The moths were apparently quite oblivious to my picture taking. Finally a slight movement of my hand against the twig caused the female to drop to the ground while the male fluttered upward and away in his spectacular slow loping flight. Later our moth expert and friend, Bill Sieker, informed us that had the pair not been finished mating they would have maintained tight contact with each other. He added that the male would very likely continue his search for another female with which to mate.

It was the wide feathery “feelers,” the antennae, of the male that enabled it to locate the female. She emitted a powerful pheromone that could be detected by the male from a distance of a mile or more with the extremely sensitive cells located on his antennae. Straight to the female he flew, mated, and would die within a few days. Their life span at most is about two weeks. In fact, so ephemeral is their existence that as adults they do not eat. They have no mouth parts.

Nature has provided this Luna with a little sac called the spermatheca, which is directly attached to the female’s reproductive system. Following mating, the male’s sperm cells are stored in this container. In other words, the eggs are not fertilized immediately upon mating. Only when this delicate insect locates the proper food plant, such as Beech, Hazelnut, Willow, Hickory or Butternut, and when other conditions are favorable for the offspring, will the sperm be released from the sac and the eggs fertilized and laid. Then the four-inch female dies, leaving the caterpillars to fend for themselves the following summer.

I have often wondered about the possible function of the outstanding little eye-patterns on the wings of some of the giant silkworm moths. Surely the extraordinarily large “owlish” eyes on the Io (EYE-oh) and Polyphemous Moths could frighten small birds, in search of a meal, into not wanting to tangle with that dangerous-looking owl, one of the songbirds’ natural predators. Indeed, the outstretched wings do resemble a small owl.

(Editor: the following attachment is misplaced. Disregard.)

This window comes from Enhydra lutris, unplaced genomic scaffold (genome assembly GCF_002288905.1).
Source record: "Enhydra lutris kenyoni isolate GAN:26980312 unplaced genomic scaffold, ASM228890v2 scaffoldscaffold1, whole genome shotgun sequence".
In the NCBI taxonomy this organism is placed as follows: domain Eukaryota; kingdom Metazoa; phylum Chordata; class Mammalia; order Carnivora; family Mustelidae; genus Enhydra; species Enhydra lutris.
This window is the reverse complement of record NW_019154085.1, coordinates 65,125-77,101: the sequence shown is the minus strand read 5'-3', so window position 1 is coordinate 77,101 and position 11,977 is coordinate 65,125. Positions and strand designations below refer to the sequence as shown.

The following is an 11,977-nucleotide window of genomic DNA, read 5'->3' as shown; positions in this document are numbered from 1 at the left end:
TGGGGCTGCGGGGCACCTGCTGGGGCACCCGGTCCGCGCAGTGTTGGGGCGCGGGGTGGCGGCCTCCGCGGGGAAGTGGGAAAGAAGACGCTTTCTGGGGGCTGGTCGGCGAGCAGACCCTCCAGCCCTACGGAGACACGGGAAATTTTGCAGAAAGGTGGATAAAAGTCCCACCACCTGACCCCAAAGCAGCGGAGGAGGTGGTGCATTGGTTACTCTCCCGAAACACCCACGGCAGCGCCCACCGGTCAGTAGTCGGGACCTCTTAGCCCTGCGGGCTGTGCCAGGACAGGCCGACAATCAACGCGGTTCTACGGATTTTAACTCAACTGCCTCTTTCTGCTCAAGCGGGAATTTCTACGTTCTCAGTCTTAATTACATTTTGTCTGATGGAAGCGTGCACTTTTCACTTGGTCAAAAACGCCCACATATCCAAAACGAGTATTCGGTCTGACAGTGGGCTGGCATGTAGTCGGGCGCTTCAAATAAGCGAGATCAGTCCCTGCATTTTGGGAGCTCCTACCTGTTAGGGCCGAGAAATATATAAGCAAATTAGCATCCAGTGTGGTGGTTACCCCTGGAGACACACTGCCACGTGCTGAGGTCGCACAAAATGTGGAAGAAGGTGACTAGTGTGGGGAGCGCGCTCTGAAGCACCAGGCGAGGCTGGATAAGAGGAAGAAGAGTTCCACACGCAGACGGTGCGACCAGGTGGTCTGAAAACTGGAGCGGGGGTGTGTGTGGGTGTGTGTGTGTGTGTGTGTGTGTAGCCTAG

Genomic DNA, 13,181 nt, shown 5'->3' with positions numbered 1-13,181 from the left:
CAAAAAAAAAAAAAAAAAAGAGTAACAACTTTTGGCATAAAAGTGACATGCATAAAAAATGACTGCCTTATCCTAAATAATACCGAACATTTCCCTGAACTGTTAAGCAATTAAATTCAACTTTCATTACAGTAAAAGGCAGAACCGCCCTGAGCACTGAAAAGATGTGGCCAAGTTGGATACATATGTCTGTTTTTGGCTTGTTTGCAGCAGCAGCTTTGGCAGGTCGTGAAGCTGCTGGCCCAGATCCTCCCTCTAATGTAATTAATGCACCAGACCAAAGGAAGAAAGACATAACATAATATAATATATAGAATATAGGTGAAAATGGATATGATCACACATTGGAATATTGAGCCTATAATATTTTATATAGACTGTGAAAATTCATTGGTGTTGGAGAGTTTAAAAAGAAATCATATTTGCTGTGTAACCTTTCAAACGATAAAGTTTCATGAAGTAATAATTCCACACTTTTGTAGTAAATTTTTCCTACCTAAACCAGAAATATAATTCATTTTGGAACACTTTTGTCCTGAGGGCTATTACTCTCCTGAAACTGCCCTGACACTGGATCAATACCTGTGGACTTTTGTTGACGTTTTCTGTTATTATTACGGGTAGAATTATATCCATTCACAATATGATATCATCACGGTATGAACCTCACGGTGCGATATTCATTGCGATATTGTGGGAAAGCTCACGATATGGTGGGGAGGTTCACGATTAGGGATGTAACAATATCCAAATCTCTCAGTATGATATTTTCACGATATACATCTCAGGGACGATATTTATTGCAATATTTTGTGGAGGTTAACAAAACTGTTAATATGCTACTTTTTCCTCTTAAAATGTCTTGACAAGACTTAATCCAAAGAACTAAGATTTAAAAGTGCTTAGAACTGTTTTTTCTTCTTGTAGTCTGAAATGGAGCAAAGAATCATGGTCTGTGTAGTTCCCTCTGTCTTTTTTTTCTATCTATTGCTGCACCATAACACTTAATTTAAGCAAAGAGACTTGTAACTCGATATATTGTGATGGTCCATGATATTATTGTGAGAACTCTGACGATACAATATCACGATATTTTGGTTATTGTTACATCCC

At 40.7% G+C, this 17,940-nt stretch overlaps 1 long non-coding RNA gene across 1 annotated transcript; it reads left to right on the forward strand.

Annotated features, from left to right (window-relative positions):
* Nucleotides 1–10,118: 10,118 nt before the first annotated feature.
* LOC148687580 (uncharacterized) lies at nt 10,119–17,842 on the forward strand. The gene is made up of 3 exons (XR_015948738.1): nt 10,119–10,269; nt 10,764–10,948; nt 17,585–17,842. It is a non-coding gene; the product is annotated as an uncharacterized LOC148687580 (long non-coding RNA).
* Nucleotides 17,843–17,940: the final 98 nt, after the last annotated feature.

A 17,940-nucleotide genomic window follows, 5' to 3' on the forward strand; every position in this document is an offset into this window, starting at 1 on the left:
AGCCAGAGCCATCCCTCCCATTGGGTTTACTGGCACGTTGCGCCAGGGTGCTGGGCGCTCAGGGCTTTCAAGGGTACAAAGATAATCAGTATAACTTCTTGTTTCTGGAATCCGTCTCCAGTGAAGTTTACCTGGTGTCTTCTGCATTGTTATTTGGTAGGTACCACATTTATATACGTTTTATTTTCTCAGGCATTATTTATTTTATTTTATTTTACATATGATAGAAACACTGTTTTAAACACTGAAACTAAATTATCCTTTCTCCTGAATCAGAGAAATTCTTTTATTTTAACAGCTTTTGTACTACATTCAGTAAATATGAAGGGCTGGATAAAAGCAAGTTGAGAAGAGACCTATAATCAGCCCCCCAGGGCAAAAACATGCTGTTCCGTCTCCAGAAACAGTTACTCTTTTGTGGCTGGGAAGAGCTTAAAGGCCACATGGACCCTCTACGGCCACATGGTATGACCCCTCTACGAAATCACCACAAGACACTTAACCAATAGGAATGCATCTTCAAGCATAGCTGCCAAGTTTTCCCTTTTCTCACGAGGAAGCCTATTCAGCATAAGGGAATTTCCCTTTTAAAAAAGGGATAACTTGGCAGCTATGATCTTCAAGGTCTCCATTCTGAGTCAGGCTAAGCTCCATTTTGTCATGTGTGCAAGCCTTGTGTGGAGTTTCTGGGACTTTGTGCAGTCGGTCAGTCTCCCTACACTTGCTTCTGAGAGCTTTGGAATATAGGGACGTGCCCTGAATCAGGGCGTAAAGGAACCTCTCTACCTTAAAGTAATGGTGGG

The eye pattern on this male Polyphemous Moth shows clearly. Photo by Roy Lukes.

Perhaps the noticeable eye spots might also draw a predator’s attention toward them rather than the extremely important and more vulnerable abdomen. We couldn’t help but see, as we thoroughly admired the female Luna’s outstretched wings, two sleepy-eyed Elephants facing each other.

Consider obtaining the excellent field guide, Moths and Caterpillars of the North Woods by Jim Sogaard, of the North Woods Naturalist series. I especially like that it includes photos of the moths with their wings closed in their natural resting positions as one most often experiences them.

One easy technique to attract moths to your yard is to hang an old white bed sheet on a line at night and simply shining a continuous bright light at the sheet. If the proper conditions exist for the moths to be on the wing, surely some will be attracted to the white target for you to enjoy, learn about, try to identify and photograph.

Come to the aid of the biodiversity of our county and state, including our dwindling moth populations, by doing what you can to help preserve undeveloped habitat including forested areas, open fields, shores, marshes and swamps. Hopefully a gorgeous Luna Moth will prove to you how wonderful and precious nature can be!